insulin and insulin responses.7,8 This would likely help with improving metabolic health.

It is becoming widely accepted that athletes should adopt carb cycling or periodization of carbs based 
on training needs. This ensures fuel for the work required (so training intensity isn’t compromised), 
while also empowering the body to metabolically trapease between carbohydrates and fats as fuel 
sources as available.9


Benefits of Carb Cycling
The benefits are carb cycling are measured against personal goals. Do you want to improve body 
composition? How about improve training or recovery?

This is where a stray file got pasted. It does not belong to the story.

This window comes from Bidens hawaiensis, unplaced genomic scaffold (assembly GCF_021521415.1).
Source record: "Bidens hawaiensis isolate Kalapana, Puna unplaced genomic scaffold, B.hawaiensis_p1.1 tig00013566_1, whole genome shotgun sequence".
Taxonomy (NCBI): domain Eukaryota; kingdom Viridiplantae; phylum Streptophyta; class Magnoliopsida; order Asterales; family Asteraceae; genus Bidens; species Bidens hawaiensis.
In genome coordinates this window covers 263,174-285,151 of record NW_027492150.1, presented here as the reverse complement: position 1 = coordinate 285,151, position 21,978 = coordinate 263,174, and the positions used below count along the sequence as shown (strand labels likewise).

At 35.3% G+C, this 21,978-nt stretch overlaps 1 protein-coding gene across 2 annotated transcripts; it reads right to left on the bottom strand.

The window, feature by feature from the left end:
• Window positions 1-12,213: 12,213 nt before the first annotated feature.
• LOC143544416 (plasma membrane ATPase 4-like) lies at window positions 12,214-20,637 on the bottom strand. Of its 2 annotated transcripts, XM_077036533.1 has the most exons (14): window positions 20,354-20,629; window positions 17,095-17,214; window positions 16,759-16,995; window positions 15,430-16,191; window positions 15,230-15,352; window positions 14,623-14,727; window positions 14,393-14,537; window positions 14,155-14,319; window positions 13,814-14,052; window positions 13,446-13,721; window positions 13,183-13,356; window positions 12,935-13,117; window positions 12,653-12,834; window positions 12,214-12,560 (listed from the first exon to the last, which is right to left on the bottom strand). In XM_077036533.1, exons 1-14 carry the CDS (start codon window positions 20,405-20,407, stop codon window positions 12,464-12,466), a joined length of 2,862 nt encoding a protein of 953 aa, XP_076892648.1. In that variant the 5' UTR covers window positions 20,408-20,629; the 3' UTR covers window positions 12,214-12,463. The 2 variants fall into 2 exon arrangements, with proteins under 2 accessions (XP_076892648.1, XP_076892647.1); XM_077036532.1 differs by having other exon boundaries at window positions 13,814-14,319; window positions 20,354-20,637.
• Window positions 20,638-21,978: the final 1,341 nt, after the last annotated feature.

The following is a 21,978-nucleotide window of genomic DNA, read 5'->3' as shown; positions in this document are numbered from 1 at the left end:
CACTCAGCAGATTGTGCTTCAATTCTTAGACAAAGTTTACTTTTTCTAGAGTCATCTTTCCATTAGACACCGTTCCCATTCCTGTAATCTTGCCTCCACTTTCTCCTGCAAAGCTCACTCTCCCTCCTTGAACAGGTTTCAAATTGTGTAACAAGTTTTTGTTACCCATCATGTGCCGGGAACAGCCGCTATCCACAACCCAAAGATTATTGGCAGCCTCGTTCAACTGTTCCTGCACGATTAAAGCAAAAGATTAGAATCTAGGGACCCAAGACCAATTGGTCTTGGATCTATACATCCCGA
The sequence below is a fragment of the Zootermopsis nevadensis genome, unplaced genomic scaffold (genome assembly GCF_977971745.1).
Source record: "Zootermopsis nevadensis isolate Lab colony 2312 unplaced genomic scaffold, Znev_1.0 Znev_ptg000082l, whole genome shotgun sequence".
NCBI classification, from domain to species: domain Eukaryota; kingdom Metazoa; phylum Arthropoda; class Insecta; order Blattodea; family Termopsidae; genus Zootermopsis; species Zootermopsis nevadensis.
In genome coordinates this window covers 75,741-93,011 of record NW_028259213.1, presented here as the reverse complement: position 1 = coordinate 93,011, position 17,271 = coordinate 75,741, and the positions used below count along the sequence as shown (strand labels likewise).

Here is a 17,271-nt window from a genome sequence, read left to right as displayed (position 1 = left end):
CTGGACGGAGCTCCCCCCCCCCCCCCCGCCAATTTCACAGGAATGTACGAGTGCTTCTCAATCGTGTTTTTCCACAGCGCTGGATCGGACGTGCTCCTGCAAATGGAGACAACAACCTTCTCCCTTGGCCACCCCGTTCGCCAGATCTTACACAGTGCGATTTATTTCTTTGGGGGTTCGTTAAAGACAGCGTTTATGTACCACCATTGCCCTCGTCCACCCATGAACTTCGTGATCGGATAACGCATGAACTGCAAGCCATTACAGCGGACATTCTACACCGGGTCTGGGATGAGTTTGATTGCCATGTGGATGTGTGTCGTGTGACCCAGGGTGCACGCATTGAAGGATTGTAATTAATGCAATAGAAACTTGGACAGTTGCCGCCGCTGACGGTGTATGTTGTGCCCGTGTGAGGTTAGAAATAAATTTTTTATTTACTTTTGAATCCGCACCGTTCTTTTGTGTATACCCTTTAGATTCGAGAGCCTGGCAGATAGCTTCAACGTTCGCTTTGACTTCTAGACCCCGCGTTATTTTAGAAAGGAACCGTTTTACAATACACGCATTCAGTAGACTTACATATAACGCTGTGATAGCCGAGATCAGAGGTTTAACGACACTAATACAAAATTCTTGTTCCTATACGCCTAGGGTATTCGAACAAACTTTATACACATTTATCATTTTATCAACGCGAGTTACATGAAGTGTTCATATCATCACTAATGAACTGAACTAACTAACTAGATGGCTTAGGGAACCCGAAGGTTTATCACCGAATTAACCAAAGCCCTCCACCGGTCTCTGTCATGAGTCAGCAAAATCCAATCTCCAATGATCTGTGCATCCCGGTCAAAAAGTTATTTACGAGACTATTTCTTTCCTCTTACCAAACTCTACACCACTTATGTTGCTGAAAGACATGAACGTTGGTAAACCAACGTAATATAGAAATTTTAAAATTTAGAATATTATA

Ask yourself what you want to achieve with carb cycling to best understand its benefits.


Body Composition

As with most diets, a major goal is usually weight loss. Because we consume such a high amount of 
calories as carbohydrates in Western diets, limiting those calories and carbs will ultimately lead to fat 
loss. The process aligns with most other diets: consume less calories than the body burns, enter a 
calorie deficit and promote weight loss.10

Though specific research on carb cycling is limited, generally studies show that limiting carb intake 
works well for weight loss. One study analyzed overweight women who had a family history of breast 
cancer. Three groups were randomly assigned different diets: calorie-restricted and low-carb diet, 
low-carb but unlimited protein and healthy fat, and a standard, calorie-restricted diet. Women in both 
low-carbohydrate groups showed better results for weight loss.11

Performance and Recovery
Training in a low-carb state can help with weight loss, boost fat burning capacity, and can speed up